“It’s not me! It’s the world! The world has gone mad!”
There have been several back and forth opinions regarding the latest season of TheX-Files as to whether or not the show has too often tried to layer its fantastical stories with too much overt American political commentary. ‘The Lost Art of Forehead Sweat’ will definitively put that argument to bed – not only is Season 11 now almost certainly going to be the final run of this iconic show, Darin Morgan’s comedic entry is a pointed response to the Trump, Fake News, Post-Truth era. It is also, as you may expect from the man, a minor work of brilliance.
Darin Morgan’s comedy episodes have become their own sub-genre within The X-Files since very early on in the second and third seasons, delivering gems such as ‘Clyde Bruckman’s Final Repose’ or ‘Jose Chung’s ‘From Outer Space”, episodes which took the essential concept of Chris Carter’s series–two FBI agents investigate the paranormal–and inverted it into a comedic romp filled with one-liners, flashback gags and histrionic, heightened levels of reality. Some have argued The X-Files was so successful precisely because each writer brought a different canonical sensibility to the series – Carter’s arch grasp of symbolic theme, Glen Morgan & James Wong’s fusion of pulp and thriller stylistics, or Vince Gilligan’s blue-collar horror tales, but Darin Morgan’s stand out the most for being almost non-canonical, a pocket universe of wry, format-breaking, ‘meta’ stories which shine an alternative light on The X-Files and prove, without a shadow of a doubt, it has a remarkable elasticity of tone.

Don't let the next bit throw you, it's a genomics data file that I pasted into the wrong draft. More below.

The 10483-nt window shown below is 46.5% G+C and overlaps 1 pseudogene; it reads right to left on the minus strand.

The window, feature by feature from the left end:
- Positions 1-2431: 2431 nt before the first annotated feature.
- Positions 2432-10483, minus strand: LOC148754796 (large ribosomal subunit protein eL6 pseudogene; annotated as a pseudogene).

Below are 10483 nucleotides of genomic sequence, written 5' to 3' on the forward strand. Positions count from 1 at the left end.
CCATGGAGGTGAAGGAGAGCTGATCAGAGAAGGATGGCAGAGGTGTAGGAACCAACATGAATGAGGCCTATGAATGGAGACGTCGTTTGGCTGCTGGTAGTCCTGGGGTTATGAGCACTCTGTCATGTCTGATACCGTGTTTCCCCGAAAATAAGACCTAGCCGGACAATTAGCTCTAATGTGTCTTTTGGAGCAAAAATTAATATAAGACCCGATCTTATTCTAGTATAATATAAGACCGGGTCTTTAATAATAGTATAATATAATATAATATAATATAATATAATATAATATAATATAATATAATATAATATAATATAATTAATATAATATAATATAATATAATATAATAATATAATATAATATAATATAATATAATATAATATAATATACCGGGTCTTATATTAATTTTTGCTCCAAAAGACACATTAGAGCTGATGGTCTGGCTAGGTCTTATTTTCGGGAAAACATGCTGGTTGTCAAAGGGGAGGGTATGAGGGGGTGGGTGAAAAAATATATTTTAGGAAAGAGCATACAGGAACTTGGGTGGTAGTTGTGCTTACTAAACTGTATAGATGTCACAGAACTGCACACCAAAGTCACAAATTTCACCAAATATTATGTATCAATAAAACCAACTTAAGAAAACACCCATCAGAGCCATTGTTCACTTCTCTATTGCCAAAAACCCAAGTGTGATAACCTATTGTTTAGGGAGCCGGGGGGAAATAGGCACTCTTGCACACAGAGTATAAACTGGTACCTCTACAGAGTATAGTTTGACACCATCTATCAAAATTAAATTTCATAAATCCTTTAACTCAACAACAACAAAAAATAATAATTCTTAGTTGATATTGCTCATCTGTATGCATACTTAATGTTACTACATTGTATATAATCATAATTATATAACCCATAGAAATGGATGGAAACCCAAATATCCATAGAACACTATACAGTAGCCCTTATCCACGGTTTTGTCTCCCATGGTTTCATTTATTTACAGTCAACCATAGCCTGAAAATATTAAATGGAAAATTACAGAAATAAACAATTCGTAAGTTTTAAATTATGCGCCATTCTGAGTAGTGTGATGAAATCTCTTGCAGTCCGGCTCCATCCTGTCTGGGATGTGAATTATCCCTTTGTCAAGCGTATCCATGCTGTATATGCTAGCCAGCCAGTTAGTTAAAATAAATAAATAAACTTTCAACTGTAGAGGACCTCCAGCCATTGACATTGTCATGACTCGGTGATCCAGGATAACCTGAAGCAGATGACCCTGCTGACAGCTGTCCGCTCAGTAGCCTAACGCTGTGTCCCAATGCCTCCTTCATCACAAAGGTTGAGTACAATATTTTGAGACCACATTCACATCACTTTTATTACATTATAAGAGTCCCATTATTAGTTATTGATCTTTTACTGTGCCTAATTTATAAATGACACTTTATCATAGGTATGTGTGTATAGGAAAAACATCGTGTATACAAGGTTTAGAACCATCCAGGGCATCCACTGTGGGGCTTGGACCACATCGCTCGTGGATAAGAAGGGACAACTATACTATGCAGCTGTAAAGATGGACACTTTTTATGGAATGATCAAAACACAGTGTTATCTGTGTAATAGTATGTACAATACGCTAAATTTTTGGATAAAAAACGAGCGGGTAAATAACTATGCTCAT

Season 10 wasn’t just a revival for The X-Files but of Morgan’s comedic outings, having not written anything for the show since the third season (though he did guest act in Season Four’s ‘Small Potatoes’). ‘Mulder & Scully Meet the Were-Monster’ felt more akin to episodes of his such as ‘Humbug’ or ‘War of the Coprophages’, taking a monster of the week traditional X-Files narrative and twisting it into his own inverted concoction. Though Season 10 had several episodes with flaws, Morgan’s stood out as roughly on a par with many of his older scripts and a reminder of just what the show, and especially David Duchovny & Gillian Anderson, could do with a script which sends up their characters and archetypes.